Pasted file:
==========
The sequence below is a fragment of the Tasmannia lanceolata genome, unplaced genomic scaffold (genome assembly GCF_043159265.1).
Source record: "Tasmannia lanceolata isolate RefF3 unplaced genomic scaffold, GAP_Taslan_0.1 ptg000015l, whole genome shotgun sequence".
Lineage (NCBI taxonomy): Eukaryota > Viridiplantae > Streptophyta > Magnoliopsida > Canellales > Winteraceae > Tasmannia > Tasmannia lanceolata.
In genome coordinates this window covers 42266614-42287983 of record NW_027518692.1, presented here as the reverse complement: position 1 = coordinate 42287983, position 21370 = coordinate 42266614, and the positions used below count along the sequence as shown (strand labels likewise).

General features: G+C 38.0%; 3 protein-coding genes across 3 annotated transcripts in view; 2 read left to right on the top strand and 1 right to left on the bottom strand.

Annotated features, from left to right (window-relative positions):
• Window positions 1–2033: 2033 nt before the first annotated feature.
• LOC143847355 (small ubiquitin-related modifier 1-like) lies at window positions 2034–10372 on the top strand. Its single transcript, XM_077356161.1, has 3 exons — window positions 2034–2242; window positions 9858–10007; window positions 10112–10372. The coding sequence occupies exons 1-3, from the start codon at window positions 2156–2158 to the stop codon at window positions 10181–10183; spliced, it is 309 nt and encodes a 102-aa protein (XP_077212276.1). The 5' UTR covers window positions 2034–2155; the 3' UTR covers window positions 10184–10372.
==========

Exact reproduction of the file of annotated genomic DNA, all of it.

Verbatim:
The sequence below is a fragment of the Tasmannia lanceolata genome, unplaced genomic scaffold (genome assembly GCF_043159265.1).
Source record: "Tasmannia lanceolata isolate RefF3 unplaced genomic scaffold, GAP_Taslan_0.1 ptg000015l, whole genome shotgun sequence".
Lineage (NCBI taxonomy): Eukaryota > Viridiplantae > Streptophyta > Magnoliopsida > Canellales > Winteraceae > Tasmannia > Tasmannia lanceolata.
In genome coordinates this window covers 42266614-42287983 of record NW_027518692.1, presented here as the reverse complement: position 1 = coordinate 42287983, position 21370 = coordinate 42266614, and the positions used below count along the sequence as shown (strand labels likewise).

General features: G+C 38.0%; 3 protein-coding genes across 3 annotated transcripts in view; 2 read left to right on the top strand and 1 right to left on the bottom strand.

Annotated features, from left to right (window-relative positions):
• Window positions 1–2033: 2033 nt before the first annotated feature.
• LOC143847355 (small ubiquitin-related modifier 1-like) lies at window positions 2034–10372 on the top strand. Its single transcript, XM_077356161.1, has 3 exons — window positions 2034–2242; window positions 9858–10007; window positions 10112–10372. The coding sequence occupies exons 1-3, from the start codon at window positions 2156–2158 to the stop codon at window positions 10181–10183; spliced, it is 309 nt and encodes a 102-aa protein (XP_077212276.1). The 5' UTR covers window positions 2034–2155; the 3' UTR covers window positions 10184–10372.